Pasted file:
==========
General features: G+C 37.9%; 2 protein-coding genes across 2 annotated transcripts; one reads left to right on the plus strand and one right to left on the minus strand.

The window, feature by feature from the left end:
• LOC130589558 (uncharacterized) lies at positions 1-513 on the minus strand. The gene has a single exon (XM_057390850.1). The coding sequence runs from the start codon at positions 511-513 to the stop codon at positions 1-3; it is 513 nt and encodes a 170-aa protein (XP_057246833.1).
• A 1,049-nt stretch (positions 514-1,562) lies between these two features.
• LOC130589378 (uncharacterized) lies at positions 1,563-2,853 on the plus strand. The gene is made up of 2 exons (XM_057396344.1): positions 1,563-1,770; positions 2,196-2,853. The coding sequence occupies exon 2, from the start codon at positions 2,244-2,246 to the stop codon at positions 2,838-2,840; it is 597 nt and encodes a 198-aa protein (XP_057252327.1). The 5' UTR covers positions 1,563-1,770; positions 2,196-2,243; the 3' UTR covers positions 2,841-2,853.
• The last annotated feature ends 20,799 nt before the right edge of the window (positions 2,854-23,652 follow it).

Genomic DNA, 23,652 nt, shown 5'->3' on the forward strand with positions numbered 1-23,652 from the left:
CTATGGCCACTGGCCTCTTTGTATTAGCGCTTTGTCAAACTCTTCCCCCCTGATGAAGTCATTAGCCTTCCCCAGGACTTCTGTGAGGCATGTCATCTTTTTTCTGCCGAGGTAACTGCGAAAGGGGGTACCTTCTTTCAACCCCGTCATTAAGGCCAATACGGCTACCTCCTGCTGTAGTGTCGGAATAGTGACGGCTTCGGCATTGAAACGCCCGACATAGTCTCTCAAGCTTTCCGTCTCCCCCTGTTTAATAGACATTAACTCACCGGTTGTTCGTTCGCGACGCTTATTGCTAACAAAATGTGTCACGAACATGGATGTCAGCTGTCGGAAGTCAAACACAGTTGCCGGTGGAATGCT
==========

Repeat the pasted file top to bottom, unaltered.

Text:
General features: G+C 37.9%; 2 protein-coding genes across 2 annotated transcripts; one reads left to right on the plus strand and one right to left on the minus strand.

The window, feature by feature from the left end:
• LOC130589558 (uncharacterized) lies at positions 1-513 on the minus strand. The gene has a single exon (XM_057390850.1). The coding sequence runs from the start codon at positions 511-513 to the stop codon at positions 1-3; it is 513 nt and encodes a 170-aa protein (XP_057246833.1).
• A 1,049-nt stretch (positions 514-1,562) lies between these two features.
• LOC130589378 (uncharacterized) lies at positions 1,563-2,853 on the plus strand. The gene is made up of 2 exons (XM_057396344.1): positions 1,563-1,770; positions 2,196-2,853. The coding sequence occupies exon 2, from the start codon at positions 2,244-2,246 to the stop codon at positions 2,838-2,840; it is 597 nt and encodes a 198-aa protein (XP_057252327.1). The 5' UTR covers positions 1,563-1,770; positions 2,196-2,243; the 3' UTR covers positions 2,841-2,853.
• The last annotated feature ends 20,799 nt before the right edge of the window (positions 2,854-23,652 follow it).

Genomic DNA, 23,652 nt, shown 5'->3' on the forward strand with positions numbered 1-23,652 from the left:
CTATGGCCACTGGCCTCTTTGTATTAGCGCTTTGTCAAACTCTTCCCCCCTGATGAAGTCATTAGCCTTCCCCAGGACTTCTGTGAGGCATGTCATCTTTTTTCTGCCGAGGTAACTGCGAAAGGGGGTACCTTCTTTCAACCCCGTCATTAAGGCCAATACGGCTACCTCCTGCTGTAGTGTCGGAATAGTGACGGCTTCGGCATTGAAACGCCCGACATAGTCTCTCAAGCTTTCCGTCTCCCCCTGTTTAATAGACATTAACTCACCGGTTGTTCGTTCGCGACGCTTATTGCTAACAAAATGTGTCACGAACATGGATGTCAGCTGTCGGAAGTCAAACACAGTTGCCGGTGGAATGCT